Average House District Density (ppsm)
111th 12th
Democrats 119 216
Republicans 53 53

A more useful way to compare the densities is the median district size. “Median” is calculated by taking the list, ranking the list by your key variable (density in this case) and finding a number right in the middle of the list (with half the numbers higher and half the numbers lower).

In the new Congress, the median GOP House district density is 147.7 ppsm (right between NV-03 (freshman Joe Heck) and CO-06 (Mike Coffman)). The median Democratic district density is 1,612.8 ppsm (between RI-01 (the seat vacated by Patrick Kennedy) and VA-11 (Jerry Connolly)).

Median House District Density (ppsm)
111th 12th
Democrats 659 1613
Republicans 168 148

The median Democratic district next year will have a population density eleven times greater than the median Republican district. In the expiring Congress, the median Democratic district had only four times the density of the median GOP district.

When looking at size, the median Republican districts are in the 4,000 to 4,500 square mile range, while the median Democratic districts are between 300 and 400 square miles.

Median-sized districts for both parties are neither rural nor urban, but Virginia provides a convenient comparison as it has two districts that straddle the medians of each party. The median Democratic district is VA-11 (Connolly): basically Fairfax County, Virginia (with a bit of Prince William County thrown in) — 388 square miles that includes both auto-centric exurbs and the densely packed Tysons Corner commercial area.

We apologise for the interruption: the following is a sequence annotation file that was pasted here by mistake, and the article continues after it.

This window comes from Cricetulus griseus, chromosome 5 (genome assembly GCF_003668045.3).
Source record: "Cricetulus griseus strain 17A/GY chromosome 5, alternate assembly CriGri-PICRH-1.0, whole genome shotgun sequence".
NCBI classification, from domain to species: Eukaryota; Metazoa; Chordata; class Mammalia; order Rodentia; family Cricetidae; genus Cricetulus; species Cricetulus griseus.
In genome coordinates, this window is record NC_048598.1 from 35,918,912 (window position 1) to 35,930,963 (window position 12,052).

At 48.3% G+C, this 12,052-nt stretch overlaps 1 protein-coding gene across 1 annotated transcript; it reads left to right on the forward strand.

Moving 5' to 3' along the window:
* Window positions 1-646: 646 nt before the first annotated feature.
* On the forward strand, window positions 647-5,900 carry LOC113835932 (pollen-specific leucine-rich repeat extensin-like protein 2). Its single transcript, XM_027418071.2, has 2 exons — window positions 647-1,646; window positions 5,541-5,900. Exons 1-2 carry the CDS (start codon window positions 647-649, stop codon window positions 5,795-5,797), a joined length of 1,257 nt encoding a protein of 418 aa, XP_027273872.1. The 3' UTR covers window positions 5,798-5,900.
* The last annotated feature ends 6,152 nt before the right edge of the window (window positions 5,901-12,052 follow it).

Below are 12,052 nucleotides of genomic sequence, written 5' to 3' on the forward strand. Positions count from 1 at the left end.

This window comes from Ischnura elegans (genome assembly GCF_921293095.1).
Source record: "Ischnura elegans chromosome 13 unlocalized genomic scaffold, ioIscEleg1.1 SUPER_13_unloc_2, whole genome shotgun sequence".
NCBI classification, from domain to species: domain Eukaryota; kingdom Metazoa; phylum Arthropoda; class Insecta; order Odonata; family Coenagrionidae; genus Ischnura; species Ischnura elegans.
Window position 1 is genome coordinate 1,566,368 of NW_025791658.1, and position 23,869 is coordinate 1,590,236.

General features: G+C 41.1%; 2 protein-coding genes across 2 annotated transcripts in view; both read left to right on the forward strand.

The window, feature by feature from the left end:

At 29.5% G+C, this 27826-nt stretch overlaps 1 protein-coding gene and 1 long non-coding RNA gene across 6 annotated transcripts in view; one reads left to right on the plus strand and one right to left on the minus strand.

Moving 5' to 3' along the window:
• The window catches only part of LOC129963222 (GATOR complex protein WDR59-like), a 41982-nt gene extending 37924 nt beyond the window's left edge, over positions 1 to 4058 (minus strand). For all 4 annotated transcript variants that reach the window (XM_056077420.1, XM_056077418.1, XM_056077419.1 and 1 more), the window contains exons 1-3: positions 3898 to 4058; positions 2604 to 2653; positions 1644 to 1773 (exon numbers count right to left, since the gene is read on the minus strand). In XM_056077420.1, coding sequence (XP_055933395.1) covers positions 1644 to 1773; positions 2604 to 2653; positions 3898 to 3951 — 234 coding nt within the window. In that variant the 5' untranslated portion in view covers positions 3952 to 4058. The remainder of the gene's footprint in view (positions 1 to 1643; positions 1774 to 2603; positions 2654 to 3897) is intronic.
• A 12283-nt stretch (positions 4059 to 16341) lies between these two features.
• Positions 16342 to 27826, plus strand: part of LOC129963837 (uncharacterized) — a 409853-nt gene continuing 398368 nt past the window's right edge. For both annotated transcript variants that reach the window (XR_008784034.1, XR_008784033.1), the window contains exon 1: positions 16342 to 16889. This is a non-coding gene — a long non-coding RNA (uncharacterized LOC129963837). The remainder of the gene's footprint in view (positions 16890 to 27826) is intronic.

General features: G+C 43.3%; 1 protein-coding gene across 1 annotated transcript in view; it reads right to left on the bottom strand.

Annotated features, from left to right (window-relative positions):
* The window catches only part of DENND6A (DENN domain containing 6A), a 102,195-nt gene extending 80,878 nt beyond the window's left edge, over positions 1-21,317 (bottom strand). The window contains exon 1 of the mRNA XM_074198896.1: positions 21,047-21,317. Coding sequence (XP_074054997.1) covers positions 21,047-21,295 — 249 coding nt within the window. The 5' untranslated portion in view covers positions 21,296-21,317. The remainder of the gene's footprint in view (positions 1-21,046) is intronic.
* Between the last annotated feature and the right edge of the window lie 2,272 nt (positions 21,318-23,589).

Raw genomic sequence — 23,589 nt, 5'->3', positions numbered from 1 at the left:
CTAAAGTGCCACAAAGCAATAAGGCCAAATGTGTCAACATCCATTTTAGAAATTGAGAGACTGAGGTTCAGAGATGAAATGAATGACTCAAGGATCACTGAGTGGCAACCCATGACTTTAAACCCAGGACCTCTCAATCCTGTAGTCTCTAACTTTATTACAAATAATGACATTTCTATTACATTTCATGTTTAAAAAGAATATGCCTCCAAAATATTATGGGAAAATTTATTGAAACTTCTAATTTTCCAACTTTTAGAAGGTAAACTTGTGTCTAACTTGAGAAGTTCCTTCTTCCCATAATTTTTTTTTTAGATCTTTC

Meanwhile, VA-04 (Randy Forbes) is right at the GOP median district size — 4,489 square miles from the Hampton Roads suburbs up to the outer suburbs of Richmond, with a large swath of rural counties between and besides.

VA-11 has one heavy rail line and has the most expensive portion of the Metro expansion to Dulles Airport that is currently in the works, as well as several commuter rail lines and a host of bus service. VA-04 has a little bit of bus service to the Portsmouth-Chesapeake area from Hampton Roads and one bus line down from Richmond to Petersburg, but transit-wise, that’s about it.

The difference between the two districts, in essence, is that one is a mix of dense suburbs and exurbs, and the other is a mix of exurbs and rural areas.

On average, therefore, House Republicans will have far fewer districts with transportation needs that can be easily addressed by mass transit, and for many of those districts, any transit needs would be addressed relatively cheaply, mostly by bus service.

House Democrats, meanwhile, will have far more districts with pressing transit needs, many of which fall into the hyper-expensive heavy rail or subway category.

And the Democrats who are expected to advocate for mass transit to get a higher share of Highway Trust Fund motor fuels tax dollars will be arguing against their own self-interest to varying degrees: as shown below, Nick Joe Rahall has the 32nd least-dense House district and Peter DeFazio has the 20th least-dense district. (Jerry Costello is not shown but his district, IL-12, is right at the GOP median of 148 ppsm and is the 161st least dense.)

In the Senate, the chairmanship of the Banking Committee which funds transit will pass from sustainable communities champion Chris Dodd (D-CT) to South Dakota’s Tim Johnson (D), who represents a state with a population density of just ten ppsm.